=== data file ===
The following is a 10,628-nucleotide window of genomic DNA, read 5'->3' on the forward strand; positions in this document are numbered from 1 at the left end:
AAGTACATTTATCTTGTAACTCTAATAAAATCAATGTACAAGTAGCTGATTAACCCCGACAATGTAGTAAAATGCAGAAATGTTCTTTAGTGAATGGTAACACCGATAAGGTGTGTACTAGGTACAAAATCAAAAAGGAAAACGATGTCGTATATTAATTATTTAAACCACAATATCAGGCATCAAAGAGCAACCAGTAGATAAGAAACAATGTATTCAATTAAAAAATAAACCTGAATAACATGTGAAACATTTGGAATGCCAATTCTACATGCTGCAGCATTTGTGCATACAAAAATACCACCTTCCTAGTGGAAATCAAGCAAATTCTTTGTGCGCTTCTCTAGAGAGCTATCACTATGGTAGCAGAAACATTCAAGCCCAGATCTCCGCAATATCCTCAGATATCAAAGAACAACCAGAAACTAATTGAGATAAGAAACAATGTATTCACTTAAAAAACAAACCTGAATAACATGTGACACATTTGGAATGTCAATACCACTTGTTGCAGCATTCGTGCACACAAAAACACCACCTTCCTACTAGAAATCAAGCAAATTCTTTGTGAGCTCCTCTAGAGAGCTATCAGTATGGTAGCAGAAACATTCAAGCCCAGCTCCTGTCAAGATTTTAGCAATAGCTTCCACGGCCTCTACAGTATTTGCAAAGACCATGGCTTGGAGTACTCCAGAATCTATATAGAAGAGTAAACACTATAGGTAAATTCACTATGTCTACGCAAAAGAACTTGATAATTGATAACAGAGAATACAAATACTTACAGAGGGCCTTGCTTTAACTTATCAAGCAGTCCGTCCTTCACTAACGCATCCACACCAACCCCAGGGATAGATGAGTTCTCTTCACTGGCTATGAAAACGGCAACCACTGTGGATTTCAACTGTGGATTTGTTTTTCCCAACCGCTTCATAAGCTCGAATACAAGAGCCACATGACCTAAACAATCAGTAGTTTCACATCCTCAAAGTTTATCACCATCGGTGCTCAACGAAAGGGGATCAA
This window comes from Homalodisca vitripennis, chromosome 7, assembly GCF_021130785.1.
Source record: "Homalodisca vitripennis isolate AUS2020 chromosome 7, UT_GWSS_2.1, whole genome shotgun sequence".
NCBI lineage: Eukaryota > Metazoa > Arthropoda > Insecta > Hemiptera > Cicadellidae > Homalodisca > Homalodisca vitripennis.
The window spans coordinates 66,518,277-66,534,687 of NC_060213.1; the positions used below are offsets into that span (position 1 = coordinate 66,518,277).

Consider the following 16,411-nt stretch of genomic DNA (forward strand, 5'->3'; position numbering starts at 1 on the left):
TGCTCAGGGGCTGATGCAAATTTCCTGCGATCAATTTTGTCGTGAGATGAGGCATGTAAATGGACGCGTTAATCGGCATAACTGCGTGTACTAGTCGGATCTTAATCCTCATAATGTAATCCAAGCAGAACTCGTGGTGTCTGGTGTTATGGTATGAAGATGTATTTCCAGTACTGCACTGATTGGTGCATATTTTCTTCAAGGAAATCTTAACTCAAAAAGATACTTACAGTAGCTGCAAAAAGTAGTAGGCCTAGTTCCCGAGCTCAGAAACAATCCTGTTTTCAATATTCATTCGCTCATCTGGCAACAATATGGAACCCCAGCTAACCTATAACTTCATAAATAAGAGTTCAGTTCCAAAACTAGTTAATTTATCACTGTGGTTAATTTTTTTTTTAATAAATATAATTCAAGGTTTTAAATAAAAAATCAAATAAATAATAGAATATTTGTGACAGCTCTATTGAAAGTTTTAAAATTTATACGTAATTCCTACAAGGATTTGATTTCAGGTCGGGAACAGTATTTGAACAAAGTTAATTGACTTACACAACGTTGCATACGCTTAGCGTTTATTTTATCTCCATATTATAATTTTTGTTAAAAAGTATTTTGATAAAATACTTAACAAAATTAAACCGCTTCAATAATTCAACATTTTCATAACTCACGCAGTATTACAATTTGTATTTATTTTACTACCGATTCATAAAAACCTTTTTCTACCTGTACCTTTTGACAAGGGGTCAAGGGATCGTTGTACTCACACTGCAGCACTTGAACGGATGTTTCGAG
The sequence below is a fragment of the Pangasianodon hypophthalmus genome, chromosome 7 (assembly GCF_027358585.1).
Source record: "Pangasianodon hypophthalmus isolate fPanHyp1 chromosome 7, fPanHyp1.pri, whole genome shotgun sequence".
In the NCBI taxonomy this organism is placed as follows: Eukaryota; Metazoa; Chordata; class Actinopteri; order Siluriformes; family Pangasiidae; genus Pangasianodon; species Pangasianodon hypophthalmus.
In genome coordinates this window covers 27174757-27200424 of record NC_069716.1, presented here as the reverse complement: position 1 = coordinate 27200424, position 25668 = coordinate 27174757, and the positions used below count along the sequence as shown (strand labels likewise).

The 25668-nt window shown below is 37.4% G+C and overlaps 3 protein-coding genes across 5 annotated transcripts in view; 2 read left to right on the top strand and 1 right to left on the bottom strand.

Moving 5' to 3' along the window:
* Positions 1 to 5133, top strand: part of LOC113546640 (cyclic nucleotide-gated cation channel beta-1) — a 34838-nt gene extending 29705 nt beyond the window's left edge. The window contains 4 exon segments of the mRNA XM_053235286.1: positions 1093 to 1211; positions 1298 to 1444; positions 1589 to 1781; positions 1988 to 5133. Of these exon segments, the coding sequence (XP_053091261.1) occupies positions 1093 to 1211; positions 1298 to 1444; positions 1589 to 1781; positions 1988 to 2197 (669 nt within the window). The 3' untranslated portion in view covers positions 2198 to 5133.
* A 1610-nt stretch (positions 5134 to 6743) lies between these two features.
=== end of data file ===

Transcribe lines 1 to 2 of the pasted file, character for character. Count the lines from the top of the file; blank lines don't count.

The following is a 10,628-nucleotide window of genomic DNA, read 5'->3' on the forward strand; positions in this document are numbered from 1 at the left end:
AAGTACATTTATCTTGTAACTCTAATAAAATCAATGTACAAGTAGCTGATTAACCCCGACAATGTAGTAAAATGCAGAAATGTTCTTTAGTGAATGGTAACACCGATAAGGTGTGTACTAGGTACAAAATCAAAAAGGAAAACGATGTCGTATATTAATTATTTAAACCACAATATCAGGCATCAAAGAGCAACCAGTAGATAAGAAACAATGTATTCAATTAAAAAATAAACCTGAATAACATGTGAAACATTTGGAATGCCAATTCTACATGCTGCAGCATTTGTGCATACAAAAATACCACCTTCCTAGTGGAAATCAAGCAAATTCTTTGTGCGCTTCTCTAGAGAGCTATCACTATGGTAGCAGAAACATTCAAGCCCAGATCTCCGCAATATCCTCAGATATCAAAGAACAACCAGAAACTAATTGAGATAAGAAACAATGTATTCACTTAAAAAACAAACCTGAATAACATGTGACACATTTGGAATGTCAATACCACTTGTTGCAGCATTCGTGCACACAAAAACACCACCTTCCTACTAGAAATCAAGCAAATTCTTTGTGAGCTCCTCTAGAGAGCTATCAGTATGGTAGCAGAAACATTCAAGCCCAGCTCCTGTCAAGATTTTAGCAATAGCTTCCACGGCCTCTACAGTATTTGCAAAGACCATGGCTTGGAGTACTCCAGAATCTATATAGAAGAGTAAACACTATAGGTAAATTCACTATGTCTACGCAAAAGAACTTGATAATTGATAACAGAGAATACAAATACTTACAGAGGGCCTTGCTTTAACTTATCAAGCAGTCCGTCCTTCACTAACGCATCCACACCAACCCCAGGGATAGATGAGTTCTCTTCACTGGCTATGAAAACGGCAACCACTGTGGATTTCAACTGTGGATTTGTTTTTCCCAACCGCTTCATAAGCTCGAATACAAGAGCCACATGACCTAAACAATCAGTAGTTTCACATCCTCAAAGTTTATCACCATCGGTGCTCAACGAAAGGGGATCAA